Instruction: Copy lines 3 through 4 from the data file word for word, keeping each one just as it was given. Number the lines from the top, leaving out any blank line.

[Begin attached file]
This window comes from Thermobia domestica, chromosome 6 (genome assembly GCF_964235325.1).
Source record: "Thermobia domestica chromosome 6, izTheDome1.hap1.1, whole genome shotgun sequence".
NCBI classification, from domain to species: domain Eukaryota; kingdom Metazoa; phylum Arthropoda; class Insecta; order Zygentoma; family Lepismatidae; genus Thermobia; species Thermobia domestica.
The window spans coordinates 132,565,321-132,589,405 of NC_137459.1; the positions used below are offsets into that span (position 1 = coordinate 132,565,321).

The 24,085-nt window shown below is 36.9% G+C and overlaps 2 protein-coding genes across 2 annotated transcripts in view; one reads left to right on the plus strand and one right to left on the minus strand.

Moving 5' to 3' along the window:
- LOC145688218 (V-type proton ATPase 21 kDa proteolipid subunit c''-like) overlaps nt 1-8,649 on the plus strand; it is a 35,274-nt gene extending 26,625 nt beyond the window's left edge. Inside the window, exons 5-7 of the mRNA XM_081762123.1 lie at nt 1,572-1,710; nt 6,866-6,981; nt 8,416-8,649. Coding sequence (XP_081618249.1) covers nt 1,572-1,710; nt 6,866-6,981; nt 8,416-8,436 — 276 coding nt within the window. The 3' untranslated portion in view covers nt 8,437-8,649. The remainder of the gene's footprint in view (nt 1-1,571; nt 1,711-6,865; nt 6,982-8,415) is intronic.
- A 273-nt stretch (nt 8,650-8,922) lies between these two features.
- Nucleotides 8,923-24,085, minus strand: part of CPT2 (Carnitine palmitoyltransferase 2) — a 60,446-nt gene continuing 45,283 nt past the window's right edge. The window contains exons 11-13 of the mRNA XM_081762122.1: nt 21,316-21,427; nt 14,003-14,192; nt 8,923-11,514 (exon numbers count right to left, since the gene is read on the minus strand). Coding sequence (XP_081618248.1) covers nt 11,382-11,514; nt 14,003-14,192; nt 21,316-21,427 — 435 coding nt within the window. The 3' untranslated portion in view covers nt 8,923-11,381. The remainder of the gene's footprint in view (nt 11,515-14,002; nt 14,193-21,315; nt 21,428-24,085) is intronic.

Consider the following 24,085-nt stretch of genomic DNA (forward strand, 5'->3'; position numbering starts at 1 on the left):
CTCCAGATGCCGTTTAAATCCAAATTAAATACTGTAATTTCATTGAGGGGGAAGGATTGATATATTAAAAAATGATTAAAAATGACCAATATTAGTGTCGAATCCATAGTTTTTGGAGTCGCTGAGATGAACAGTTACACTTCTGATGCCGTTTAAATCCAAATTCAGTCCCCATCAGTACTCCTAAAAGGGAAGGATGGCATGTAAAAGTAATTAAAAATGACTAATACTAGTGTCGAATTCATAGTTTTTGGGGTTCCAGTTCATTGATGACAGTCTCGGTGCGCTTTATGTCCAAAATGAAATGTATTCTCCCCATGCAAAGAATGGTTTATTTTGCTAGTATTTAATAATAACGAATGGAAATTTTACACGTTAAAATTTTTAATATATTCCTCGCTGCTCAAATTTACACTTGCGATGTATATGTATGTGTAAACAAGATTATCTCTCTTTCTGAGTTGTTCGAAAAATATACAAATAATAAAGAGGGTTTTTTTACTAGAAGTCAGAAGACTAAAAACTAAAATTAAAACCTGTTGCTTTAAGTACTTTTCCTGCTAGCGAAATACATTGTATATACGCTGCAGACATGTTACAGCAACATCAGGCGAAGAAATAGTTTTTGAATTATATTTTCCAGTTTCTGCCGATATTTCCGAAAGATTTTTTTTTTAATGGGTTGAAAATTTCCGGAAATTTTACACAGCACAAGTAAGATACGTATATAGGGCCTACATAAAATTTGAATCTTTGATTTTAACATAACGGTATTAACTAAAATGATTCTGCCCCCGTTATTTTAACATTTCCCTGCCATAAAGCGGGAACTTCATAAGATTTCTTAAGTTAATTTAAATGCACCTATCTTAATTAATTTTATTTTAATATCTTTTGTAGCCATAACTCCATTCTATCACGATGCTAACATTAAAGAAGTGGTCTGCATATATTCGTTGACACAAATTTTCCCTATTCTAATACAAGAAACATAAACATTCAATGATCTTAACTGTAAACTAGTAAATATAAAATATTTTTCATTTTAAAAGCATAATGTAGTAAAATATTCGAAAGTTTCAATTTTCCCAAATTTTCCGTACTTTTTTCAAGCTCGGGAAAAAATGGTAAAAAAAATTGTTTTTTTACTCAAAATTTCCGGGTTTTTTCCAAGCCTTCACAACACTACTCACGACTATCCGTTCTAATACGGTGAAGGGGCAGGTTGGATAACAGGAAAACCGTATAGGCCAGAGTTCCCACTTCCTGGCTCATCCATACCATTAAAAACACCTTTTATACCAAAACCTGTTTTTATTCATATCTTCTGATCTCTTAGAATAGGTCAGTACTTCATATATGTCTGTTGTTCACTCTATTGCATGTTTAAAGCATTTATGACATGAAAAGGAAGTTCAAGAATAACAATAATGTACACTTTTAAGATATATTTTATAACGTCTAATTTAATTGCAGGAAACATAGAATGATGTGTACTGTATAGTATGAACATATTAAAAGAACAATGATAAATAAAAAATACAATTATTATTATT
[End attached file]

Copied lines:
NCBI classification, from domain to species: domain Eukaryota; kingdom Metazoa; phylum Arthropoda; class Insecta; order Zygentoma; family Lepismatidae; genus Thermobia; species Thermobia domestica.
The window spans coordinates 132,565,321-132,589,405 of NC_137459.1; the positions used below are offsets into that span (position 1 = coordinate 132,565,321).